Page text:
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Here is the definition Wikipedia gives for Hate Speech: "Hate speech is speech which attacks a person or group on the basis of attributes such as race, religion, ethnic origin, sexual orientation, disability, or gender."  That does not include calling someone a "progressive" or an "anarchist" which, at least not 'protected groups' under the law... at least not yet.  Nor does "hate speech" require a threat to do harm.  

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Here is what Wikipedia says about "Threat": "A threat is a communicated intent to inflict harm or loss on another person. A threat is considered an act of coercion."

I'd say that you are the one 'blanking out' on the differences. 

 

You seem to want to accuse me of both threats (not true) and hate speech (also not true).  Have you lost your mind?

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Hate speech prosecution varies from country to country.  Laws differ.  Try being specific.

 

Ayn Rand did not say that that people should use violence in the absence of a threat, nor did she talk about "acting under the law" - what law?  Are you incabpable of separating moral rights from legal rights?



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Sunday, August 20 - 8:32pmSanction this postReply
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Marotta tells us that he was a campus safety patrol officer at Washtenaw Community College.  And, he says that, "At that time, it was expressly stated in the policies that WCC was not a free speech zone."

 

Leave it to Marotta to use his background as a crossing guard, or whatever, to provide an in-depth understanding of the moral and political philosophical principles underpinning our freedom of speech.

 

The founding fathers set out to create a government for the express purpose of protecting individual rights.  Our freedom to speak our minds was a moral right long before it was discussed in the constitution or defined in law.  "Freedom" means a condition free from coercion.  The constitution was a pact among states whereby they granted limited powers to create the new federal government.  They could not have succeeded in getting that pact ratified by the states without including a bill of rights.  Too many of the founding fathers were fearful that unless a number of those rights - including some seen as critical to a free people - were mentioned explicitly.  If they were not spelled out, it was feared they would be lost over time.  That is the origin of the restriction on the federal government's power to constrain speech.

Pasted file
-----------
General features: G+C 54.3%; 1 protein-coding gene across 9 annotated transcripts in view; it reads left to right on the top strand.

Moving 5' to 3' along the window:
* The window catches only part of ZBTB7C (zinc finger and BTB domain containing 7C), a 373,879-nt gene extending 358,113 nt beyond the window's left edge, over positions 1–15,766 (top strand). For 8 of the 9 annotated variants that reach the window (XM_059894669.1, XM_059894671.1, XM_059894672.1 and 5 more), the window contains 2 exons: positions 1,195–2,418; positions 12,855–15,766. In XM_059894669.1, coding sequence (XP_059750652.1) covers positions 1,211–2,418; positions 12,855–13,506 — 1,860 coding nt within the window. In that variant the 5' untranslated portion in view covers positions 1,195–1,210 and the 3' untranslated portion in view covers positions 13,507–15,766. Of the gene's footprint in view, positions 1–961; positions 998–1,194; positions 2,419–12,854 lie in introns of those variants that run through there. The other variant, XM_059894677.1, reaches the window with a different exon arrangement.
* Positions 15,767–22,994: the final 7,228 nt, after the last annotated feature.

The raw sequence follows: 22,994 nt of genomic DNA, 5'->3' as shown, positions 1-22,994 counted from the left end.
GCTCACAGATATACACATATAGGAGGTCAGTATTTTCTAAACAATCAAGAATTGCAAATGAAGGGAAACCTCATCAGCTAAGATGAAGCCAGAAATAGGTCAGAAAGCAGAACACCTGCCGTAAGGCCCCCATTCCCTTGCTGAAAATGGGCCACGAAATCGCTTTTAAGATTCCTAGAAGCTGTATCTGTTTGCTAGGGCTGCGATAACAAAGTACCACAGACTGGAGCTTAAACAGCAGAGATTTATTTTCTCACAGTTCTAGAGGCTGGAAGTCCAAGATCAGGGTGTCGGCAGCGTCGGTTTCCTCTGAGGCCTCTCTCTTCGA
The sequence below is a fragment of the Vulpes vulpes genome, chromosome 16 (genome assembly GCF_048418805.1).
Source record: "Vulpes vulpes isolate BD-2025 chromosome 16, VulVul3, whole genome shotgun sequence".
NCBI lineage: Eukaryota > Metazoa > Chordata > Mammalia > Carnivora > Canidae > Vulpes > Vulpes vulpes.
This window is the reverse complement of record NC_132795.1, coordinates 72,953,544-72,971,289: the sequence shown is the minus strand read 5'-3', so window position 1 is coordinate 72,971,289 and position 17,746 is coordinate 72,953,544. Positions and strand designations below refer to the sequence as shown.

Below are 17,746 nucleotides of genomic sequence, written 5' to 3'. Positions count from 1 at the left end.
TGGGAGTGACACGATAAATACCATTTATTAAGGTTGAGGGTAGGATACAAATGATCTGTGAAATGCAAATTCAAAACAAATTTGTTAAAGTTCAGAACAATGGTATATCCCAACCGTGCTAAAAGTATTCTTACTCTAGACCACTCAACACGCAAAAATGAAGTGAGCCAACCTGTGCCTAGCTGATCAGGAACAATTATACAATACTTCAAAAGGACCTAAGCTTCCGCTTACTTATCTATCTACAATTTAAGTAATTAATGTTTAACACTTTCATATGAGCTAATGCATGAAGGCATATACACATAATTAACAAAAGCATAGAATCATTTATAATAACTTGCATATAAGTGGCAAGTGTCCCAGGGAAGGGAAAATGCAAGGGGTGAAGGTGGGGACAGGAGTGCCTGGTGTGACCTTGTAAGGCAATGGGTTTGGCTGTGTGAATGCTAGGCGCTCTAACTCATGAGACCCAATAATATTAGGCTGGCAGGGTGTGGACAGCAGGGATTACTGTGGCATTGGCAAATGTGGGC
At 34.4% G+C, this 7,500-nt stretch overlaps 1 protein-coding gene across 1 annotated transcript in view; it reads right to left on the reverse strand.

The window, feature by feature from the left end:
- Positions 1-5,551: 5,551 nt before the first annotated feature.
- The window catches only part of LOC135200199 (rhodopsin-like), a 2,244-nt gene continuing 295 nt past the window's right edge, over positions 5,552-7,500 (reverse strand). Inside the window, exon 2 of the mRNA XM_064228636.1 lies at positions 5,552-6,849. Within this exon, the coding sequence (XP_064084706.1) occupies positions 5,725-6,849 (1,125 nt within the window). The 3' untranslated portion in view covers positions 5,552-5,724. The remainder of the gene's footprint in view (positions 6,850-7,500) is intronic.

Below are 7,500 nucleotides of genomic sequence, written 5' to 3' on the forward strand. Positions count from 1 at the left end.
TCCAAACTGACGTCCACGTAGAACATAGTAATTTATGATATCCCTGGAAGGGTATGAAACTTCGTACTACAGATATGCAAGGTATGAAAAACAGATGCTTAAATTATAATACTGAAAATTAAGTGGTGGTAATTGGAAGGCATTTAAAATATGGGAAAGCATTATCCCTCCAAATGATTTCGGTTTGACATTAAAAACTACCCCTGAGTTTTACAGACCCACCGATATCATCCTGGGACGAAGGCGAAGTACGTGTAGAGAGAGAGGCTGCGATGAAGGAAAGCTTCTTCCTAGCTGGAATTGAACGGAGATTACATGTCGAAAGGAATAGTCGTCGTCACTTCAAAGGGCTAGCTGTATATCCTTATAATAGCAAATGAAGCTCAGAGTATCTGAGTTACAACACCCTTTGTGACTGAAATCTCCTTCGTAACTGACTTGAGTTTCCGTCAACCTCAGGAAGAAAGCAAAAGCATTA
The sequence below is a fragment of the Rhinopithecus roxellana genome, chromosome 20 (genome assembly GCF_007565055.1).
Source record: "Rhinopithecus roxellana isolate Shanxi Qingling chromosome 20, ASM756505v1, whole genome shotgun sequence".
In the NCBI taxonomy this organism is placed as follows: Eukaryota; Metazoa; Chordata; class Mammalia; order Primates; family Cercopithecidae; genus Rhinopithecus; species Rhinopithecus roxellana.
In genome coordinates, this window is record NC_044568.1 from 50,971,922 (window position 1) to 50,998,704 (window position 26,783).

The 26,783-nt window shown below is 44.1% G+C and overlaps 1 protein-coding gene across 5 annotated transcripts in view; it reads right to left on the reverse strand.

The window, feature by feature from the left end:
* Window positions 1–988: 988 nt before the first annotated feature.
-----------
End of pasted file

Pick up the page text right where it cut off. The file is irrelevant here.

Good little patrol officers of that community college might think they have a right to tell others what they can or cannot speak, and progressives who dearly seek to shut up all opposition by using political correctness will agree.

 

Marotta says, "Rand was speaking clearly from her own time and her own experience. Today, we view that somewhat differently, though we do, again, properly limit such speech when it contravenes the oath of office."  In other words, according to Marotta, Rand wasn't describing timeless moral principles and what she said was only relevant to her time and her exprerience.  Pure subjectivist bull shit.  Progressives are united in their opposition to any speech that might conflict with whatever is seen as politically correct.  And most important is their basic principle that speech can be limited - with the specific details of what the exact limits are to follow.